Each LED that we work with has 200 mcd (millicandela) = 0.001 lm (lumen)
Therefore, each LED is 0.2 lm.
LED = “Light-Emitting Diode”; Like all lightbulbs, light-emitting diodes (LEDs) produce illumination by turning a given amount of electric current into light. LEDs perform this conversion more efficiently than standard incandescent bulbs: According to the U.S. Department of Energy, a typical Energy Star-rated LED uses 20 to 25 percent of the energy that an incandescent bulb uses; the LED lasts up to 25 times longer, too (see References 5). The amount of light a bulb generates can be measured in a unit called lumens. Electrical power is measured in a unit called watts. Due to their methodology of converting electricity into light, LED bulbs feature a higher ratio of lumens to watts than incandescent bulbs.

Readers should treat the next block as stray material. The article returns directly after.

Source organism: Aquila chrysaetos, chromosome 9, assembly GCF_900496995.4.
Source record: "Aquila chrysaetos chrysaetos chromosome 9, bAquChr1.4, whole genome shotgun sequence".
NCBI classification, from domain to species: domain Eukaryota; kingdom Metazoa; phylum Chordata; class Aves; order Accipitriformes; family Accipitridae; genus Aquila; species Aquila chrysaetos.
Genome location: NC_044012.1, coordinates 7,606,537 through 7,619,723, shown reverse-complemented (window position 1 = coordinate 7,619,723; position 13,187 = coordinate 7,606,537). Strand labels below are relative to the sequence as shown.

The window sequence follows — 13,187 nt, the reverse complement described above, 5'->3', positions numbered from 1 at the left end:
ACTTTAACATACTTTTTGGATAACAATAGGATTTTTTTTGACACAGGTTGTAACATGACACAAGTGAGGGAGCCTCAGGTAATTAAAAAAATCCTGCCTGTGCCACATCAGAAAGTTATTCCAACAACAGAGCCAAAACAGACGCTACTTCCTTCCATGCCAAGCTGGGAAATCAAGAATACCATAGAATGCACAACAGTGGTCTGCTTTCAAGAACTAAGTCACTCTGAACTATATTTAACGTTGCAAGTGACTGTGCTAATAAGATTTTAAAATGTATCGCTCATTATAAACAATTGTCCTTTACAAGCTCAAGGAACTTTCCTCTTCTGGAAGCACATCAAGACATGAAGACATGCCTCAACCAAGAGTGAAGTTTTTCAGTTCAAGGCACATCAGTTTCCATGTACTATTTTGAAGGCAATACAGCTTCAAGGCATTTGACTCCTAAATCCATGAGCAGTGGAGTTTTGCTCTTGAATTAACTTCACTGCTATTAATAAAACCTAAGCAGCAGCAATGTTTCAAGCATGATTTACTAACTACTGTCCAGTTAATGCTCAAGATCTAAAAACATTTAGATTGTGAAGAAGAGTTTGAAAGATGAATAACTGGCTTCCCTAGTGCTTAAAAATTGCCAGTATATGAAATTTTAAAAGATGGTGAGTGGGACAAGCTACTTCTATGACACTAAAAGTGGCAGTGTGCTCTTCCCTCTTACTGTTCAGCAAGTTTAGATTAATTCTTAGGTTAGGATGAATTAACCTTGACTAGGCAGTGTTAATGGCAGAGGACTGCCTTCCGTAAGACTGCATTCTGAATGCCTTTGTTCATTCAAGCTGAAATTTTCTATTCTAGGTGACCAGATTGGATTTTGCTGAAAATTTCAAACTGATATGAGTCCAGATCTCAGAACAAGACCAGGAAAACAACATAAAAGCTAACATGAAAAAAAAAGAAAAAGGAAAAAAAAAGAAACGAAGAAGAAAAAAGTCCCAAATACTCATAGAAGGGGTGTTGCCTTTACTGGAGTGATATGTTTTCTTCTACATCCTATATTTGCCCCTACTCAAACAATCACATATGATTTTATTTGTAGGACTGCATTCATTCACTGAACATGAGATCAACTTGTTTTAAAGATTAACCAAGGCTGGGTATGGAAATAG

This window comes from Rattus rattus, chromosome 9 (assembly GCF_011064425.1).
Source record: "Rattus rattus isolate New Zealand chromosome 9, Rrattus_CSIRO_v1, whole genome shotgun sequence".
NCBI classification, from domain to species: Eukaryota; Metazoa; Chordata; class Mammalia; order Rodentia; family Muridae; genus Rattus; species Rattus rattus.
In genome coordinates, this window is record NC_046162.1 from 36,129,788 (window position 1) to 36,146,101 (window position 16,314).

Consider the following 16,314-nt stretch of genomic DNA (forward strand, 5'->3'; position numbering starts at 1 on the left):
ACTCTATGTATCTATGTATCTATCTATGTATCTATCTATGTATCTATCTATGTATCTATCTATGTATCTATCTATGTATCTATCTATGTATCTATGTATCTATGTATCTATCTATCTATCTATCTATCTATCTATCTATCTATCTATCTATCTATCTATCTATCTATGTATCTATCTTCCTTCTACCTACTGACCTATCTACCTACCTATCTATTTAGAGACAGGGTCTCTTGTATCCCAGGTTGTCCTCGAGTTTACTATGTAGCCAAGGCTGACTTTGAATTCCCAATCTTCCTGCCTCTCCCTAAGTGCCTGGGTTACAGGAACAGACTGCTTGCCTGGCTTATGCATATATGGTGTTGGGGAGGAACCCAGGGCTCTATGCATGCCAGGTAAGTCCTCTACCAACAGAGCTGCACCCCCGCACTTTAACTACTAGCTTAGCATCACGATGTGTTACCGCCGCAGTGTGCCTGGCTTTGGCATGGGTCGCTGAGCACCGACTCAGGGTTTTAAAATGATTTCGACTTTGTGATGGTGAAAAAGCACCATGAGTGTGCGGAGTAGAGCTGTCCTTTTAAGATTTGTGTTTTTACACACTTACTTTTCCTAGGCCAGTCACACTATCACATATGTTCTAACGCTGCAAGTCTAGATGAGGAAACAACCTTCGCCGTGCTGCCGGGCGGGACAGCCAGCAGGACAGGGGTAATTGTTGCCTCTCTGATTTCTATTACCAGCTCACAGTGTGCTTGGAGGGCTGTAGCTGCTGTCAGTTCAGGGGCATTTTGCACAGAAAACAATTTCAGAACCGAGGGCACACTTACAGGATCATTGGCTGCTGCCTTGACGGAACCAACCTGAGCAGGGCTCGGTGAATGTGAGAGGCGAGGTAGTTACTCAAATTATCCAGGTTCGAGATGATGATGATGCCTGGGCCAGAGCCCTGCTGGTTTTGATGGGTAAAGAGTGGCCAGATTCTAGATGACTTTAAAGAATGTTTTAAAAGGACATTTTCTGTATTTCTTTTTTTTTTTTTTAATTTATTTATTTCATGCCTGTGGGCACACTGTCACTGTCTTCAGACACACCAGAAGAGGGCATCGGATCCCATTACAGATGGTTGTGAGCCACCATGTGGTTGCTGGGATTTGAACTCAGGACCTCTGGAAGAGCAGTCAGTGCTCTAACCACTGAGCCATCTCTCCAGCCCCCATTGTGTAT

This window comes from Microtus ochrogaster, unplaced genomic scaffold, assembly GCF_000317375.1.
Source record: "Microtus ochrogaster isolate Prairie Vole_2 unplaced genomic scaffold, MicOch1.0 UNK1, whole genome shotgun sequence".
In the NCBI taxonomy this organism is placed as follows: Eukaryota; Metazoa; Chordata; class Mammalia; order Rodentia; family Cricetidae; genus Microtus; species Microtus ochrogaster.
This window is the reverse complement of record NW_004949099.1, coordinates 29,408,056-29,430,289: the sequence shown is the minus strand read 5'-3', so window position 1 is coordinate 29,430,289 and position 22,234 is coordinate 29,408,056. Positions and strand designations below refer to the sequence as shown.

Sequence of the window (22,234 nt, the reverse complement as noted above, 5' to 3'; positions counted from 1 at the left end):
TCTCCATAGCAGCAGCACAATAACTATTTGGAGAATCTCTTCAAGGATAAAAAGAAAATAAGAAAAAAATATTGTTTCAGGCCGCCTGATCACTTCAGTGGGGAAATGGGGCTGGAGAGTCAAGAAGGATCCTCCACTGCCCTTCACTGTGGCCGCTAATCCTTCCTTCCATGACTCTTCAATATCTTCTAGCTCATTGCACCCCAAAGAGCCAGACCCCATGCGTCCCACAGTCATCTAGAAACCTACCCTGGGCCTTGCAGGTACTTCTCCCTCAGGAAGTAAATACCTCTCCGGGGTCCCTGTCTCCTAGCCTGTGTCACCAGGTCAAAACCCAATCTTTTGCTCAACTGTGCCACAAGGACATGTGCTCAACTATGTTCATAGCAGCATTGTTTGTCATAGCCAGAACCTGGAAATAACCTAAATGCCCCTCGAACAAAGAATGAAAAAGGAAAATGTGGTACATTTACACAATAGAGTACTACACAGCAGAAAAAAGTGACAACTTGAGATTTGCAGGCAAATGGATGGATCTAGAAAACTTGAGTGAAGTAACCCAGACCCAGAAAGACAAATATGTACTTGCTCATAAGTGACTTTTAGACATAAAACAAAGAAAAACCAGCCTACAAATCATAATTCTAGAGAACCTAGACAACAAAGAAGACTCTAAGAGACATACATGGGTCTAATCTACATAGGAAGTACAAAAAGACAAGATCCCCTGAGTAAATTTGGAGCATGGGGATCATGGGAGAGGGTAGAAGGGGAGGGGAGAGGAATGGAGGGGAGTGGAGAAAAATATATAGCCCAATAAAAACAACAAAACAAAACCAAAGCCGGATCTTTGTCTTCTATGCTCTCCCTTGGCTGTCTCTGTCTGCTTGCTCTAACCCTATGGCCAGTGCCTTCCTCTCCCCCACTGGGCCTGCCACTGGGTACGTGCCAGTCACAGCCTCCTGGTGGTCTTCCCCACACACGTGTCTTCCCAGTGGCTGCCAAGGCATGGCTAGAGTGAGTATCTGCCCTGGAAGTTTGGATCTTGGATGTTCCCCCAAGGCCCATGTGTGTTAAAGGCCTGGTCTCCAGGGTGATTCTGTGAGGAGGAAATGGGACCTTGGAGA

Candelas are a measure of the amount of light generated at a source. Lumens quantify how much total light flows away from the source. Foot-candles and LUX indicate how well the surface area of an object, wall or floor is illuminated at some distance away from the source (intensity of the light reflecting off objects like the floor, wall, or worksurface).